The existence of these variables will compromise the adhesion of a coating on plastic surfaces. In addition, the coating will not fulfill the product’s performance standards if the adherence is not up to snuff.
So how does the plasma treating plastics work? First, in the plasma chamber, substrates are put, and the air is drawn out, creating a vacuum state. Then, all surfaces of the component are treated by the plasma created by the injection of the specified gas and electromagnetic (RF) radiation.
Adjusting variables such as vacuum pressure, processing time, and RF power can enable you to achieve the desired results. However, consult professionals to limit errors.
Advantages of Plastic Powder Coating
A very low level of volatile organic compounds is emitted by powder coatings (VOC), making the process eco-friendly. Also, the user does not inhale the organic materials, thereby preventing serious health complications.
Powder coatings may generate thicker layers, something the regular liquid coatings haven’t achieved without sagging or flowing.
Powder-coated products, as opposed to liquid-coated ones, have scarcer visual differences between their horizontally and vertically coated surfaces.
Compared to other coating methods, it is very simple to provide a wide variety of specialized effects and can handle tiny pieces and corners.
Disadvantages of Plastic Powder Coating
The coating is hard to remove as it bonds strongly to the plastic surface. In addition, it is challenging to remove because the coating covers all the fissures, corners, and tiny parts. You can scrub or use an abrasive to remove the powder coat but remember that it is tiring and not a recommended way to remove powder coats from plastic.
It isn’t easy to obtain the recommended 25um thin film of powder coats because of the heavy layer you must spray before curing. However, thin films are easily attainable with wet paint.
Most of the time, it requires a specialist procedure, i.e., expertise, special tools, and equipment. For example, you need a spray gun and powder coating oven for a successful powder coating. Also, the materials used to powder coat plastic need standard temperature control, so probably, you will need to pay a powder coating specialist to perform the trick.
You cannot mix different powders to achieve a gradient of colors or assorted colors. But, on the other hand, you can mix liquid paints to get different color variations.
It has slow color-changing or adaption. Liquid paints changes color faster compared to powder coatings.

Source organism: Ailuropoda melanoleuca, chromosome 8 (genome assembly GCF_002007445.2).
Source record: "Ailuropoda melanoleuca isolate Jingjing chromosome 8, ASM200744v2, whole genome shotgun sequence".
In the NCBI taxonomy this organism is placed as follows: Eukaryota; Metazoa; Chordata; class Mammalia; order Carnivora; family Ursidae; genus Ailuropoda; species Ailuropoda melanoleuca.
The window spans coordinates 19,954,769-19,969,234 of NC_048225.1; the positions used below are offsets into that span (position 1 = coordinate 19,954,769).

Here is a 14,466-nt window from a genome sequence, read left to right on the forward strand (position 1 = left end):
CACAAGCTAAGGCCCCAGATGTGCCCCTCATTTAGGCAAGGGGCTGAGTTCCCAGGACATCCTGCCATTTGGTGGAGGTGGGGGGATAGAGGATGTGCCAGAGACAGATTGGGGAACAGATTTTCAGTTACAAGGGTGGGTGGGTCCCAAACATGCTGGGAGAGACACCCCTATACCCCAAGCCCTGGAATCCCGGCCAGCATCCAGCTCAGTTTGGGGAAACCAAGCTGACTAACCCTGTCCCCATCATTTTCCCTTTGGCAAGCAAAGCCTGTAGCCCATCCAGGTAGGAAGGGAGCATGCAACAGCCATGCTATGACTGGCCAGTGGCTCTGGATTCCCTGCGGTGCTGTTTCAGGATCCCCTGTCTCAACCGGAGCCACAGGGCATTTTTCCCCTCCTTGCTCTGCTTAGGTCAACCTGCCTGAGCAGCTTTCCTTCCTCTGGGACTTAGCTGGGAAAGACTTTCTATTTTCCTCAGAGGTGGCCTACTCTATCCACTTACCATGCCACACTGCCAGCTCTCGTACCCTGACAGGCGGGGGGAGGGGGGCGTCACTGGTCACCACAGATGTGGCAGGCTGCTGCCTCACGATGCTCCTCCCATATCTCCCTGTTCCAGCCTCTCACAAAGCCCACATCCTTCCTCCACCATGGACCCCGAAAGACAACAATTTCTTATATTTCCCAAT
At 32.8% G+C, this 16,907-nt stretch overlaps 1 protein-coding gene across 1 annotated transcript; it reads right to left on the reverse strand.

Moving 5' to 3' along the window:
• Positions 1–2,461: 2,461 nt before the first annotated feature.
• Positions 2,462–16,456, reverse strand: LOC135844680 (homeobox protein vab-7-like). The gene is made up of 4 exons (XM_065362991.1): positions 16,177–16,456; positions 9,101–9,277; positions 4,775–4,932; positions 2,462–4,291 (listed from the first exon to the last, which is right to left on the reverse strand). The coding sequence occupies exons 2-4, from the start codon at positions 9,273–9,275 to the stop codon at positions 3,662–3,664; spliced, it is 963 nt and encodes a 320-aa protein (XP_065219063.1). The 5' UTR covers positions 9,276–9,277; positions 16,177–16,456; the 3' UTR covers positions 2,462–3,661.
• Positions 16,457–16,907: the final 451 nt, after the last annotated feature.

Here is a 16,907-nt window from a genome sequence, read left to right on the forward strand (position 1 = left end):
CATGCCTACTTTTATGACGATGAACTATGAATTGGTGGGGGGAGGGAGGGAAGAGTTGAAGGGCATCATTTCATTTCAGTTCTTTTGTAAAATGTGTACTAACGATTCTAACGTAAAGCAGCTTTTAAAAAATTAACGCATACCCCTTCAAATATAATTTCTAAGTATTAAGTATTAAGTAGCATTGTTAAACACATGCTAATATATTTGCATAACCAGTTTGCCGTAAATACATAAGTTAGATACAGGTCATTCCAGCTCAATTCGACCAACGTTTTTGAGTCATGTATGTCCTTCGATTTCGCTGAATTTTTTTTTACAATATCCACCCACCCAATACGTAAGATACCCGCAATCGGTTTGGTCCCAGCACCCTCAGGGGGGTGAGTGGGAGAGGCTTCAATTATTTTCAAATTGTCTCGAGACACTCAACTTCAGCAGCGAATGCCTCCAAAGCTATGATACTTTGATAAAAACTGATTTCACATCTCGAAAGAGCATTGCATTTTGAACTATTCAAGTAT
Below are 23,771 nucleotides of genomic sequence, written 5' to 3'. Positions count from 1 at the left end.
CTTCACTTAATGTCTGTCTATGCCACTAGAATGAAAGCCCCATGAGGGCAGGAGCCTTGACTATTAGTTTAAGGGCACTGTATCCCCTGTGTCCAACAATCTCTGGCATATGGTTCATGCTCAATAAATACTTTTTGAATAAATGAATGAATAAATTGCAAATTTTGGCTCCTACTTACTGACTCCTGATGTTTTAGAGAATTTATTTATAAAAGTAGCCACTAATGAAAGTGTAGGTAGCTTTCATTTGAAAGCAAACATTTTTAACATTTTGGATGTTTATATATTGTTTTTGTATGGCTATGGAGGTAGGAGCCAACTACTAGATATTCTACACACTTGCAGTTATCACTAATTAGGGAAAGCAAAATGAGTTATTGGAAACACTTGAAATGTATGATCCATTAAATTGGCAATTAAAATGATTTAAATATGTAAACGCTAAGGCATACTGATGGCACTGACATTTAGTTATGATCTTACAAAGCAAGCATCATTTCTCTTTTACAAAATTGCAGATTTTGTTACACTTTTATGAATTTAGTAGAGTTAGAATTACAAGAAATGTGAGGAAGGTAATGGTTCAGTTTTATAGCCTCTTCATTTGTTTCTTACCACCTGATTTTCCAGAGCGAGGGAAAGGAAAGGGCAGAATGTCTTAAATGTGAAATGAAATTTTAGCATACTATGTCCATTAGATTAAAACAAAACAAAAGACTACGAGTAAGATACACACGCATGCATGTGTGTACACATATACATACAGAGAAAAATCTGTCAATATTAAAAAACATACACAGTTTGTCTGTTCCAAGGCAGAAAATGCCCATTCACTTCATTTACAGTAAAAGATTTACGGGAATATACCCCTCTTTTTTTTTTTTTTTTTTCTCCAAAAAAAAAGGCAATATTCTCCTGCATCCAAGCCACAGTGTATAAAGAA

Plastic Powder Coating Performance Properties
The industrial and commercial plastic coatings that we apply may be utilized to satisfy a wide range of performance criteria depending on your specific demands and specifications.
Check on the table below.
|Plastic Powder Coating||UV Exposure||Finish|
|Int||Ext||Gloss Range||Thickness||Color||Desired Finish|
|Nylon||E||G||65%||0.002 – 0.015||Inquire||Smooth|
|PVC (Vinyl Dip)||E||G||All||0.010 – 0.020||Any||Smooth/Textured|
|Co-Polymer (Spray)||E||G||80 -90%||0.004 – 0.010||Any||Smooth|
|Co-Polymer (Dip)||E||G||60%||0.010 – 0.030||Inquire||Smooth/Textured|
|Vinyl (Fluid Bed)||E||G||All||0.010 – 0.020||Inquire||Smooth|
|Epoxy (Fluid Bed)||E||N/A||All||0.005 – 0.030||Any||Smooth/Textured|
|Epoxy (Spray)||E||N/A||All||0.001 – 0.005||Any||Smooth/Textured|
|Polyester (Spray)||E||E||All||0.001 – 0.005||Any||Smooth/Textured|
E – Excellent
G – Good
Int – Internal
Ext – External
N/A – Not Applicable
Thousandths of an inch are used to measure the thickness of the plastic powder coatings.
Painting as an Alternative
The best alternative to powder coating is painting the plastic surface. Unlike powder coating, painting plastics allows room for mistakes.
Just spray the paint over the plastic surface, spread it evenly with a brush, and let it dry. There are no potential risks with paint, such as melting, which is more common with powder coating.
You can also remove the paint quickly and apply fresh paint after making a mistake.
Painting Vs. Powder Coating
On a tete-a-tete encounter, powder coating ranks higher than painting. The powder coat is quite sturdy, making it durable and can therefore endure wear and tear.
Powder coating also provides a uniform finish, blending perfectly with the rest of the surface, unlike painting. However, the major downside of powder coating is melting plastic surfaces when exposed to high powder coating curing temperatures.
This downside explains why painting is better for plastic items or surfaces. After painting a plastic surface, you don’t need high-temperature heat to cure the paint; sufficient indirect sunlight will do the trick.
Besides, painting is not a specialist procedure as it is a straightforward technique that requires no expert knowledge or special tools.
Frequently Asked Questions
How does powder coating work on plastic?
UV-cured powder coating is a coating substance that is applied electrostatically. The component is momentarily heated and electrostatically charged during the finishing process. Because most plastics shrink when heated and are non-conductive, plastics are typically coated with liquid paint and air-dried.
Can I powder coat PVC?
No, PVC pipe cannot sustain the cure temperatures necessary for powder coatings. Even UV powders need a minimum temperature of 220°F to powder coat successfully. While PVC pipe has been designed to withstand extreme temperatures, its maximum operating temperature is just 180°F, a drawback to powder coating.
Can you powder coat plastic chrome?
No, it’s critical to understand that the powder coat will not adhere to chrome because the chromium will prevent the powder coat from adhering. Therefore, before powder coating, you need to remove chrome from pieces to ensure a perfect finish.
What is the difference between plastic coating and powder coating?
Powder coatings are mold-resistant and simple to clean, but they cannot be repaired with a heat gun like a thermoplastic. As opposed to thermoplastics, powder coatings may be applied with a thinner film.
Is there a chrome powder coat?
Powder coatings may provide a chrome-like finish once they’ve been used. Generally, this coating has a reflective surface that appears a lot like chrome, even if it isn’t.
The Bottom Line
All kinds of materials may be coated using powder coating. The ability to resist high temperatures is the most important factor to consider when applying a coating on plastic. Prior to applying a powder coat, it’s crucial to precisely know what your item is composed of so that you don’t end up with a melted mess.
Despite the developing technologies, we aren’t sure if plastics can withstand the high temperatures necessary for the powder coat to cure, so we advise against powder-coating plastics.